Martina Prieto 2010 Verdejo ($16). Among a flight of Spanish verdejos, this was the standout. In terms of flavor it’s a cross between a sauv blanc from Touraine and a light Austrian grüner veltliner. Toss in a hint of pineapple and you’re there. (Noble)
Grinalda Colheita Seleccionada 2010 Vinho Verde ($14). How do you make a totally dry wine this perfumed, textural, rich with melon/apple fruit and a pleasing minerality — and keep the alcohol at 11.5 percent? Magic! (Noble)
RHÔNE-STYLE RED BLENDS
These blends, many with a syrah base, are one of the emerging strengths here in Washington. Grenache, one of the original vinifera grapes to be planted in the Columbia Valley, is making a comeback.
Blends often include percentages of mourvèdre, occasionally carignan and a splash of viognier — a white grape that is co-fermented with the reds. In southern France, similar blends go into the widely available Côtes du Rhônes and Côtes du Rhône Villages (a slightly higher-quality grade).
For big, lusty versions from the southern hemisphere, look to Australia. These are great holiday wines, loaded with young, sappy fruit. Most listed are 2009s, but if the market has transitioned into the 2010s, the odds are very good that the new vintage is just as good.
Selection Laurence Féraud 2009 Côtes du Rhône ($13). Good texture and weight, lively spice, black-cherry fruit and a dusting of clean earth. (Elliott Bay)
Tardieu-Laurent 2009 Les Becs Fins Côtes du Rhône Villages ($21). This Wilson-Daniels import is based on a vivid mix of tart red fruits, sharp acids, a hint of gamy terroir and a whiff (not unpleasant) of chicken yard.
André Brunel 2009 Cuvée Sabrine Côtes du Rhône Villages ($14). A Robert Kacher selection, it’s chewy and tannic, loaded with spicy plums and cherries, and a suggestion of new oak. (Noble)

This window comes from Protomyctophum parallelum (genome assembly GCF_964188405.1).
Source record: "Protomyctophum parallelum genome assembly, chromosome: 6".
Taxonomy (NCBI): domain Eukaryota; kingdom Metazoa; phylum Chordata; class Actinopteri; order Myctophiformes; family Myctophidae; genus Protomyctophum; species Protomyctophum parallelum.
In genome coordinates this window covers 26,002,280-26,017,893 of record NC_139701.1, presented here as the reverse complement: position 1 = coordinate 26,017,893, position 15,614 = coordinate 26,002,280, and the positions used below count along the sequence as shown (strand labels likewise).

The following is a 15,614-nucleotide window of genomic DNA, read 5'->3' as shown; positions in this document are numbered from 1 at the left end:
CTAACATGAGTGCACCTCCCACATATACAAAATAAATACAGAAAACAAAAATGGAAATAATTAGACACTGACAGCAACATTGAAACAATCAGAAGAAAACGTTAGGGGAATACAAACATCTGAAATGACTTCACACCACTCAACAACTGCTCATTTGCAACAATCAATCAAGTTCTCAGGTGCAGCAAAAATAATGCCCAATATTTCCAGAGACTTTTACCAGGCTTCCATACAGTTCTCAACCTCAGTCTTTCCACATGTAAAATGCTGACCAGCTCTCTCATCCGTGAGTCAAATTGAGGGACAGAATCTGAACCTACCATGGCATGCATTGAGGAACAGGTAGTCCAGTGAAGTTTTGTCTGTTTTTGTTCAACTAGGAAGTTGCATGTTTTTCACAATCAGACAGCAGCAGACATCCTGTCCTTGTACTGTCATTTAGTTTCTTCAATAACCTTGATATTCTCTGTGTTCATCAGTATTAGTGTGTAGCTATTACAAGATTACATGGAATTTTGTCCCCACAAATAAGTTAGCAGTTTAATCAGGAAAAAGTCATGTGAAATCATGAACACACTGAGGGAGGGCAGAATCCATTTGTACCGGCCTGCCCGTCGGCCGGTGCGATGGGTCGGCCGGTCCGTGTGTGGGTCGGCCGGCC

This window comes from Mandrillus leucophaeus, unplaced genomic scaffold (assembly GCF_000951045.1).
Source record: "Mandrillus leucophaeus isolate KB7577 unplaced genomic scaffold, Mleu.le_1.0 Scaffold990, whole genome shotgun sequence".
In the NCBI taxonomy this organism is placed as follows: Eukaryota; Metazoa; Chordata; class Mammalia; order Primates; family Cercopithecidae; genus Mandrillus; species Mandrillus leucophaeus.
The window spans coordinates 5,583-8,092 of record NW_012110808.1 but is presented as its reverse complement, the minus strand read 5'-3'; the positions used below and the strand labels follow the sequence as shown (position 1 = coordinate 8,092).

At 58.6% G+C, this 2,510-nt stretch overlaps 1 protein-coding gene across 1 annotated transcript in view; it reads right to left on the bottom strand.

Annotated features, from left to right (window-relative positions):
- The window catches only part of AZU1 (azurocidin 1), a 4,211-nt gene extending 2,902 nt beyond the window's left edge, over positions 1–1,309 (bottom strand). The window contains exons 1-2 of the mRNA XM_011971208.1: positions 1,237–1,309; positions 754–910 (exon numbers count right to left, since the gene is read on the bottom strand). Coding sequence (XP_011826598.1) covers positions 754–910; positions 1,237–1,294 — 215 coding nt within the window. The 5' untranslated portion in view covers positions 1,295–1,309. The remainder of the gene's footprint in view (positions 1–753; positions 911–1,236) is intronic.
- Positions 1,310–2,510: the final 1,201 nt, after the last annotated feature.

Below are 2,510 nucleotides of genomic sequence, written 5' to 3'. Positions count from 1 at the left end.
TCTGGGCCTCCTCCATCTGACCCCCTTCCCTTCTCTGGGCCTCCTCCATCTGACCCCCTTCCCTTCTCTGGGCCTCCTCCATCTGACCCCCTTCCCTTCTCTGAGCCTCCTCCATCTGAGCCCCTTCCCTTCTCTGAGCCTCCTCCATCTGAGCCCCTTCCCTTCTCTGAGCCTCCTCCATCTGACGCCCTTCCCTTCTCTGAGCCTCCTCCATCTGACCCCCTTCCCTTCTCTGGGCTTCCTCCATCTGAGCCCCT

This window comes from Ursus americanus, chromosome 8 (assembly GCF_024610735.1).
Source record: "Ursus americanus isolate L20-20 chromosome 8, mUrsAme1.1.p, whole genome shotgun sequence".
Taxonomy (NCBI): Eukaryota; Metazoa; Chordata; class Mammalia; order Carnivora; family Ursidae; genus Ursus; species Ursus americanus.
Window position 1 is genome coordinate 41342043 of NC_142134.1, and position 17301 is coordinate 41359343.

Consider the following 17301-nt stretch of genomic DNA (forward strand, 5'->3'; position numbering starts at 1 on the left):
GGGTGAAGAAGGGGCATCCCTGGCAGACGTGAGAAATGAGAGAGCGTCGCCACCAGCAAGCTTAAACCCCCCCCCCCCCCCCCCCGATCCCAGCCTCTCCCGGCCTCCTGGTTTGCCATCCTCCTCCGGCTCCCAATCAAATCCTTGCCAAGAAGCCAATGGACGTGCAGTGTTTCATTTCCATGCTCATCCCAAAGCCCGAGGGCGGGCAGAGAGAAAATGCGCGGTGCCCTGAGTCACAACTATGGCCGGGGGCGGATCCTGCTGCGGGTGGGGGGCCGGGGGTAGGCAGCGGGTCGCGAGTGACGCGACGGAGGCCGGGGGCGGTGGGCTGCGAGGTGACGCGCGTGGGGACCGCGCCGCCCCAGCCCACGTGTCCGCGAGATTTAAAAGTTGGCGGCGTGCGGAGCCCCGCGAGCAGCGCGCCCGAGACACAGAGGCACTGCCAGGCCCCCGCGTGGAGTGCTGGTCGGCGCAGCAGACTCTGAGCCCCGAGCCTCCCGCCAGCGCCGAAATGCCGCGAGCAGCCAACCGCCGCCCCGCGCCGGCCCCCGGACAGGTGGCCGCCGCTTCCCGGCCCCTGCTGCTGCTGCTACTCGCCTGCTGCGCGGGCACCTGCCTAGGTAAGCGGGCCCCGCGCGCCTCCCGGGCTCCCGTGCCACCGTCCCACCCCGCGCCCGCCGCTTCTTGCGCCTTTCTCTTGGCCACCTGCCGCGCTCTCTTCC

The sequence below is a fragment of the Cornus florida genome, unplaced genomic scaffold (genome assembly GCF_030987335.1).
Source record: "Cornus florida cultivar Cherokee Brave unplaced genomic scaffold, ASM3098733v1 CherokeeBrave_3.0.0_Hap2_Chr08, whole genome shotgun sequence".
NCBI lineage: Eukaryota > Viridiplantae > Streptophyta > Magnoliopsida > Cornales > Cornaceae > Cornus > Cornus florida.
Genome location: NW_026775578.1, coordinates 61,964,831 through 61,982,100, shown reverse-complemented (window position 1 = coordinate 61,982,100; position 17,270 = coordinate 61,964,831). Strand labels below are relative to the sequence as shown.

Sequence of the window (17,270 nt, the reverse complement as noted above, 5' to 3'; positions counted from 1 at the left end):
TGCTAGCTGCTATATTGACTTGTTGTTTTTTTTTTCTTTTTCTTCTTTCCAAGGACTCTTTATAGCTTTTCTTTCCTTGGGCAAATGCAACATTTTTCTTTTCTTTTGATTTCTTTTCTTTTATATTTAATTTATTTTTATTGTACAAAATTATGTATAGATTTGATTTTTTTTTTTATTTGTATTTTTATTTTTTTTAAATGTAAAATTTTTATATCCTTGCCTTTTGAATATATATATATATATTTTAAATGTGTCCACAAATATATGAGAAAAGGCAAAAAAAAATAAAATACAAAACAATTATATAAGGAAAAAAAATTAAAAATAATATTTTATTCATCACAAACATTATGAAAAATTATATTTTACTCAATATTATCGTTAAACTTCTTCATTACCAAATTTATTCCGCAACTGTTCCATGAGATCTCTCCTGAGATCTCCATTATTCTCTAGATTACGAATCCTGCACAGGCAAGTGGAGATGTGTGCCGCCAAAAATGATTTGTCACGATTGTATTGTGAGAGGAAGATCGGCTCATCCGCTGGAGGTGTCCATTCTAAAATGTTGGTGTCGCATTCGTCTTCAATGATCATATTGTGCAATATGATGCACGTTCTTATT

Domaine Sainte-Eugénie 2009 Le Clos Millésime ($10). This is the odd man in the group, a seemingly simple country wine (Vin de Pays de Hauterive) that rides the flavor border between Bordeaux and the Rhône with a mix of merlot, cabernet, carignan and grenache. Smoky, earthy and dark. (Noble)
Chateau de Ségriès 2009 Cuvée Réservée Lirac ($20). Substantial, with alcohol at 14 percent, this smooth, supple, roundly fruity wine has immediate appeal. The ample fruit is swathed in baking spices and a hint of molasses.
Domaine la Rocalière 2009 Lirac ($20). Even bigger than the Ségriès, this ripe and spicy Lirac has Washingtonian fruit and power. Aromatic, tart and complex, with a tasty, chocolaty finish. (Noble)
Domaine Grosset 2009 Cairanne Côtes du Rhône Villages ($20). Briary berry flavors are somewhat zin-like, with hints of earth, mushroom, coffee and chocolate. (Elliott Bay)
Peter Lehmann 2009 Layers Red ($15). This Barossa blend adds tempranillo to the standard four Rhône grapes and has the ebullient fruit flavors common to Australian wines. Scrumptious is the word that comes to mind. (Noble)
Castillo de Daroca 2009 Garnacha Syrah ($8). From Calatayud, in Spain, comes this lively bottle of spicy cranberry/raspberry flavors, juicy and palate refreshing. (Grape Expectations)
Oxford Landing Estates 2008 GSM ($8). “This wine is full of characters” reads the back label of this Aussie blend, and indeed it is. And character: citrus, berries, plums, saffron and smoke. (Unique)
Kaesler 2008 Stonehorse Shiraz ($22). For extra bucks you get extra depth. Smooth and savory, with refined berry and plum flavors, threads of licorice and roasted coffee, and a long, chocolate-infused finish. (Epicurean Wines)
Domaine La Garrigue 2010 Cuvée Romaine Côtes du Rhône ($16). Young, ripe and bursting with gamy notes and wild herbs. (Eric Solomon Selections)